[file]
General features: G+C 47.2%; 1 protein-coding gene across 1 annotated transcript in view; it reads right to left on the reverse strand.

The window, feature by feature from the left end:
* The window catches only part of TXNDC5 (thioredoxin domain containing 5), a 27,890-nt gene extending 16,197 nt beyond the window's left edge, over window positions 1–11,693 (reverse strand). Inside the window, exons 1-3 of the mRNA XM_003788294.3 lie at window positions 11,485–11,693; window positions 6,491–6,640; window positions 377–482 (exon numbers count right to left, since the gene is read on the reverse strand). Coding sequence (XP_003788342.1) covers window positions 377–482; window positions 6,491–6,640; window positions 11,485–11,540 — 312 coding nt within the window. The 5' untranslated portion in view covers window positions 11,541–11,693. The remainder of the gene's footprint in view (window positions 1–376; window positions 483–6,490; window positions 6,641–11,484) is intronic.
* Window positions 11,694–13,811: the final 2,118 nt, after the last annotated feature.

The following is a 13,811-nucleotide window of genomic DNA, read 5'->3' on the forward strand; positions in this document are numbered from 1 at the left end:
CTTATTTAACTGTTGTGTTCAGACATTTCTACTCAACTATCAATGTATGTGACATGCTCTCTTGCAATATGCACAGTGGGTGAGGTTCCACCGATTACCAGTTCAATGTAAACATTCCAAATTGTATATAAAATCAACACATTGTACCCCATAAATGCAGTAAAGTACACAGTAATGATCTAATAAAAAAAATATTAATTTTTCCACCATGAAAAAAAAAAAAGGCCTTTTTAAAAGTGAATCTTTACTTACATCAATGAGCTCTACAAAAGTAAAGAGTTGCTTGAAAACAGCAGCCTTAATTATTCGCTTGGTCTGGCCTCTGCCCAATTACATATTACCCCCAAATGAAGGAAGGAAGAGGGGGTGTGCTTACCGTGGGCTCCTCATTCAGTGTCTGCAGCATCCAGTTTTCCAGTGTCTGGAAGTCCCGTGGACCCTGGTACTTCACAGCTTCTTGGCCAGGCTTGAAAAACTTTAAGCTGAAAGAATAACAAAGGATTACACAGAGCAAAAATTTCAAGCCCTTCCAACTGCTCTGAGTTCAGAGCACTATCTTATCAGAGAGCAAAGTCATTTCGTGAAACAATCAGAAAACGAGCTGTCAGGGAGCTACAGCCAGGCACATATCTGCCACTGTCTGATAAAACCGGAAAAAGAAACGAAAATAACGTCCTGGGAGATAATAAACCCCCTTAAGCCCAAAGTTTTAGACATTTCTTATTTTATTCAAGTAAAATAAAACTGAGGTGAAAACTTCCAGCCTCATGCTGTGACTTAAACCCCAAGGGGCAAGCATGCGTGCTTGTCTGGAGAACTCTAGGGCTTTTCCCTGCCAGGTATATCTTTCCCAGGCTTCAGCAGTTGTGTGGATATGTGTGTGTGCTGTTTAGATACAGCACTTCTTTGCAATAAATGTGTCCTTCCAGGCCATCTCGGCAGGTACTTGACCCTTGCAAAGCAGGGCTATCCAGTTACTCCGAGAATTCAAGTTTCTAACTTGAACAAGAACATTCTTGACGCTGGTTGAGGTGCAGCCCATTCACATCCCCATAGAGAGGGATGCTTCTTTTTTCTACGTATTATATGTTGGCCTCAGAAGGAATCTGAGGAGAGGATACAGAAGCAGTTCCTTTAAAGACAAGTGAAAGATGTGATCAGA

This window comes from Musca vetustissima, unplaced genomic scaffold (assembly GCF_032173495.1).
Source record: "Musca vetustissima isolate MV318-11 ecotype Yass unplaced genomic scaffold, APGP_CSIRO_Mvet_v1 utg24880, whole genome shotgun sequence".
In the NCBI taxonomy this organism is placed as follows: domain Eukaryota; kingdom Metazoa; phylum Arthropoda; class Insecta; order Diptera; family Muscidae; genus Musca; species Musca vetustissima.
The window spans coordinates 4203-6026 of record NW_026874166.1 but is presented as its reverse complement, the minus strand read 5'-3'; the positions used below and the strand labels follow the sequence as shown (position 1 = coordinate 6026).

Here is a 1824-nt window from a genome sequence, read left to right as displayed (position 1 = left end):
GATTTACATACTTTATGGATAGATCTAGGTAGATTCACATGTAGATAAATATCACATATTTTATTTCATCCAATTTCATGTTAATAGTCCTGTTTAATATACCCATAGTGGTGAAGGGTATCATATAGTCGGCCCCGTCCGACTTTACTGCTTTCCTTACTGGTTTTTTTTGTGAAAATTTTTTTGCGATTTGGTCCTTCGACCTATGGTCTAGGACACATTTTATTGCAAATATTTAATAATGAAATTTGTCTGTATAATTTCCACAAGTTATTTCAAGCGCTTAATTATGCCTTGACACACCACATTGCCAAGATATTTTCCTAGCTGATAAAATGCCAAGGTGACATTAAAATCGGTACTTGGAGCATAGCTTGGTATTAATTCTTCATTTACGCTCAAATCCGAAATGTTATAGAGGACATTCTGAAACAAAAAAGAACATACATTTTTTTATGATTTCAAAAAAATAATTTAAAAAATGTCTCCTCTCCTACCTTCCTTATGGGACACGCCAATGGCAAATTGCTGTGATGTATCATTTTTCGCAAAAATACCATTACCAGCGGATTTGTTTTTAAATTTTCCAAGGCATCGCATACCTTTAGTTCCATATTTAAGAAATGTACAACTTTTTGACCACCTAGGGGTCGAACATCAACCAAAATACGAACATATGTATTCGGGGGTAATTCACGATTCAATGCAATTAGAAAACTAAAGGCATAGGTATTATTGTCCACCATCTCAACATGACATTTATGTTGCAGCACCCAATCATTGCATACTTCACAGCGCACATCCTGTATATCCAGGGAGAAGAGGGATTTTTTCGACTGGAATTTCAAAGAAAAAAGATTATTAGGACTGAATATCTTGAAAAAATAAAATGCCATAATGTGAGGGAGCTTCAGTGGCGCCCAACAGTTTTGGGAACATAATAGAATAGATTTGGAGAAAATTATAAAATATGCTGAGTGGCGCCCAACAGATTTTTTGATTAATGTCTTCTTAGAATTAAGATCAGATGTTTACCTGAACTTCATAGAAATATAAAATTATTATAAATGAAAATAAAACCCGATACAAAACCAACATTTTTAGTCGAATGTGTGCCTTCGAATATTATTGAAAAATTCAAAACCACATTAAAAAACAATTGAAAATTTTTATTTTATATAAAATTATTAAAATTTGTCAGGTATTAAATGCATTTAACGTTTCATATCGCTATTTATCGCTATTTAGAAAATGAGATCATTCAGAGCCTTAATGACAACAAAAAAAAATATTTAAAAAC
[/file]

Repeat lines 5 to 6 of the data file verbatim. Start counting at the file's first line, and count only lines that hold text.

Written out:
The following is a 13,811-nucleotide window of genomic DNA, read 5'->3' on the forward strand; positions in this document are numbered from 1 at the left end:
CTTATTTAACTGTTGTGTTCAGACATTTCTACTCAACTATCAATGTATGTGACATGCTCTCTTGCAATATGCACAGTGGGTGAGGTTCCACCGATTACCAGTTCAATGTAAACATTCCAAATTGTATATAAAATCAACACATTGTACCCCATAAATGCAGTAAAGTACACAGTAATGATCTAATAAAAAAAATATTAATTTTTCCACCATGAAAAAAAAAAAAGGCCTTTTTAAAAGTGAATCTTTACTTACATCAATGAGCTCTACAAAAGTAAAGAGTTGCTTGAAAACAGCAGCCTTAATTATTCGCTTGGTCTGGCCTCTGCCCAATTACATATTACCCCCAAATGAAGGAAGGAAGAGGGGGTGTGCTTACCGTGGGCTCCTCATTCAGTGTCTGCAGCATCCAGTTTTCCAGTGTCTGGAAGTCCCGTGGACCCTGGTACTTCACAGCTTCTTGGCCAGGCTTGAAAAACTTTAAGCTGAAAGAATAACAAAGGATTACACAGAGCAAAAATTTCAAGCCCTTCCAACTGCTCTGAGTTCAGAGCACTATCTTATCAGAGAGCAAAGTCATTTCGTGAAACAATCAGAAAACGAGCTGTCAGGGAGCTACAGCCAGGCACATATCTGCCACTGTCTGATAAAACCGGAAAAAGAAACGAAAATAACGTCCTGGGAGATAATAAACCCCCTTAAGCCCAAAGTTTTAGACATTTCTTATTTTATTCAAGTAAAATAAAACTGAGGTGAAAACTTCCAGCCTCATGCTGTGACTTAAACCCCAAGGGGCAAGCATGCGTGCTTGTCTGGAGAACTCTAGGGCTTTTCCCTGCCAGGTATATCTTTCCCAGGCTTCAGCAGTTGTGTGGATATGTGTGTGTGCTGTTTAGATACAGCACTTCTTTGCAATAAATGTGTCCTTCCAGGCCATCTCGGCAGGTACTTGACCCTTGCAAAGCAGGGCTATCCAGTTACTCCGAGAATTCAAGTTTCTAACTTGAACAAGAACATTCTTGACGCTGGTTGAGGTGCAGCCCATTCACATCCCCATAGAGAGGGATGCTTCTTTTTTCTACGTATTATATGTTGGCCTCAGAAGGAATCTGAGGAGAGGATACAGAAGCAGTTCCTTTAAAGACAAGTGAAAGATGTGATCAGA